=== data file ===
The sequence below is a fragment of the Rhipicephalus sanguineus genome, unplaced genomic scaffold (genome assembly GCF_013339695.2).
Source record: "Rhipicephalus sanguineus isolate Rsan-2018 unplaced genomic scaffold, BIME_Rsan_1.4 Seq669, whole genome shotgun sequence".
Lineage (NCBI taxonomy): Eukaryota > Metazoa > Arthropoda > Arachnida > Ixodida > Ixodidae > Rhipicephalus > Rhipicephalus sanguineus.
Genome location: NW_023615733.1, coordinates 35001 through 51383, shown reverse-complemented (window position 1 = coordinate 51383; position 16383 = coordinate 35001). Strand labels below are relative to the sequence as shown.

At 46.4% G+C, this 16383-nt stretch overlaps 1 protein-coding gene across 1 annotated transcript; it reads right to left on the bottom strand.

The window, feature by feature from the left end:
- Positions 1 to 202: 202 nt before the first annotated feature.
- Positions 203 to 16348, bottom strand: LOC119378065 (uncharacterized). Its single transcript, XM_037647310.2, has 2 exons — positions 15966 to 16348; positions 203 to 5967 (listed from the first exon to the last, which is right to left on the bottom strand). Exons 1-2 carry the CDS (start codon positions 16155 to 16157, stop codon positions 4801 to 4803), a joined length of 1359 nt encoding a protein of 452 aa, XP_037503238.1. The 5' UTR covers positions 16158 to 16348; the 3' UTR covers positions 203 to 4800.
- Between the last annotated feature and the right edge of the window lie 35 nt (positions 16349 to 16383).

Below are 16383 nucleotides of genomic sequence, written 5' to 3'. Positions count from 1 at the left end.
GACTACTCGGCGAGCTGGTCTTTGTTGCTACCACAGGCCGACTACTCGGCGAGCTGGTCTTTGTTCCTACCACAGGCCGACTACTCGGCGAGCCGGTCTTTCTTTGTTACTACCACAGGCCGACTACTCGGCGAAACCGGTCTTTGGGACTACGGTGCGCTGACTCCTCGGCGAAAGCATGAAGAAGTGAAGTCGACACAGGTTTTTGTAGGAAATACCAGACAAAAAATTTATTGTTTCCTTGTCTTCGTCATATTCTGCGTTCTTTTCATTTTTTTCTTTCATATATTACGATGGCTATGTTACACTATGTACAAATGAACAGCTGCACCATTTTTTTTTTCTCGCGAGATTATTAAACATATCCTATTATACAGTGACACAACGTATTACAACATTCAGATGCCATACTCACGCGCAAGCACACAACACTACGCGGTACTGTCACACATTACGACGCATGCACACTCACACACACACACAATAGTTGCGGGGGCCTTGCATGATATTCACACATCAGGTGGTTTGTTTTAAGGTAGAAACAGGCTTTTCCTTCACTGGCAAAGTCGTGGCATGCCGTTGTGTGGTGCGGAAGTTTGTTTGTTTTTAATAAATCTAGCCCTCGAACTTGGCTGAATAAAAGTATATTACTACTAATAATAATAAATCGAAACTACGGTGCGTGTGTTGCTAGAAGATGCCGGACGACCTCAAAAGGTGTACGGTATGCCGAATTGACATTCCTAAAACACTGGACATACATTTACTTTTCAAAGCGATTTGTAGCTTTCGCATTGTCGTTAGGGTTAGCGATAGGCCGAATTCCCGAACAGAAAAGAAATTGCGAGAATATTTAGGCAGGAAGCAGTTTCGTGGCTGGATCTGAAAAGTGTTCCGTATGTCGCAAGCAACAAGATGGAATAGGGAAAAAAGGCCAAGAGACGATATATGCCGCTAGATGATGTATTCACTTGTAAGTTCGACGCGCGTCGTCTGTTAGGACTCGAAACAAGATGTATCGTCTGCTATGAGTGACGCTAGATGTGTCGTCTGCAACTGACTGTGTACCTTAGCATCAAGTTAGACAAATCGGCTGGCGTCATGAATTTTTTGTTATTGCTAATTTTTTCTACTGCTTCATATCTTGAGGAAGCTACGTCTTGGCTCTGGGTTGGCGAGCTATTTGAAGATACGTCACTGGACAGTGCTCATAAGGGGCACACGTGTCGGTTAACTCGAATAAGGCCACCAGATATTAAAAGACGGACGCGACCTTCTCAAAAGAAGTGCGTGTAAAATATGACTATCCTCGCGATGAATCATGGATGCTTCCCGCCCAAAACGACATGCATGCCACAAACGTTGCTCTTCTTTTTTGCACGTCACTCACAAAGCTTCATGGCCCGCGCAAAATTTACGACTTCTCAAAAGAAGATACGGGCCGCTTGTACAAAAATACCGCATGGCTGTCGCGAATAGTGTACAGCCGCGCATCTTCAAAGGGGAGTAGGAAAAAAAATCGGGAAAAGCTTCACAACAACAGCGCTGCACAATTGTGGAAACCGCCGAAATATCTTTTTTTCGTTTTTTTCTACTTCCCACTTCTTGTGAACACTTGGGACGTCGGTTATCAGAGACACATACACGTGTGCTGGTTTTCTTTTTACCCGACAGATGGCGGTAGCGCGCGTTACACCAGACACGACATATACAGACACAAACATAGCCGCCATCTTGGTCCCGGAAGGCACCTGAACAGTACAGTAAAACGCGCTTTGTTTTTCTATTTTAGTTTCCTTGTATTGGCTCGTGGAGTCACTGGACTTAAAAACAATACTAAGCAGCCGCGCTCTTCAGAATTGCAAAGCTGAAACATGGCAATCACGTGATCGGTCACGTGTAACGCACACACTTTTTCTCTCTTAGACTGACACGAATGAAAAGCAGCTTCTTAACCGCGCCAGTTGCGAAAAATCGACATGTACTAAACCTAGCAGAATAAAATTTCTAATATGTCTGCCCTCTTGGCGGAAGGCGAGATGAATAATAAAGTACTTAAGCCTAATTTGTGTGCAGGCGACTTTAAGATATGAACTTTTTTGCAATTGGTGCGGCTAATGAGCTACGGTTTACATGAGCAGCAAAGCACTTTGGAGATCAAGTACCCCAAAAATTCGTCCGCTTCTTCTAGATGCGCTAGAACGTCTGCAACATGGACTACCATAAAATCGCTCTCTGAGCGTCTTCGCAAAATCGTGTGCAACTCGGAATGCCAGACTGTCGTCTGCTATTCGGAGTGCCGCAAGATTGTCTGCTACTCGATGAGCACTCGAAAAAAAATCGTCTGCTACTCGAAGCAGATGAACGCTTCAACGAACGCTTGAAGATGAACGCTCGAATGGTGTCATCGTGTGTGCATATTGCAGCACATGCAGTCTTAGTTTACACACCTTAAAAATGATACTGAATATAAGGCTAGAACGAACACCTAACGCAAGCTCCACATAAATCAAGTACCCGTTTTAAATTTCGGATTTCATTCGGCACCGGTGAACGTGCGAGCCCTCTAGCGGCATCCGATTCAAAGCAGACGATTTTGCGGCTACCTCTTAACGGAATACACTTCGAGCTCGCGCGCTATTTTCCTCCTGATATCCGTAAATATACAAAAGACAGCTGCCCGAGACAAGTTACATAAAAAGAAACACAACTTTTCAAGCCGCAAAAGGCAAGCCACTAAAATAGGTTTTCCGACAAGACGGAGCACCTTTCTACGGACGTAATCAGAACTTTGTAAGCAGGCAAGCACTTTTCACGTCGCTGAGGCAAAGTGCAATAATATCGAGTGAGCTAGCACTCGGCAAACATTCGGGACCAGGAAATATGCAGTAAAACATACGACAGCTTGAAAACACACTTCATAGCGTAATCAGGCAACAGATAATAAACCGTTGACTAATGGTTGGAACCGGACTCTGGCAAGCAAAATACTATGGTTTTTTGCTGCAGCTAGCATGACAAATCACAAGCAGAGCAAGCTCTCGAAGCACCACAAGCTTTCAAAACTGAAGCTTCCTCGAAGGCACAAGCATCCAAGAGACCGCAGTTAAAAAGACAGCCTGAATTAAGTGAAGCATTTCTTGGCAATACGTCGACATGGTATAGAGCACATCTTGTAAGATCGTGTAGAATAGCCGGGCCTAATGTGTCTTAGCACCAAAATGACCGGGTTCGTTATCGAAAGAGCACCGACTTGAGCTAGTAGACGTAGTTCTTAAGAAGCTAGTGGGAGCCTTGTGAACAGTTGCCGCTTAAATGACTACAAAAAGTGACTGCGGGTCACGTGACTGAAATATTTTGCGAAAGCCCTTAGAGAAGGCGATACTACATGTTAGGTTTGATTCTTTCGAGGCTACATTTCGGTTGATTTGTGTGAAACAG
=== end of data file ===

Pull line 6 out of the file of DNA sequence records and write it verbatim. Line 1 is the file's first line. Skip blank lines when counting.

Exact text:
The window, feature by feature from the left end: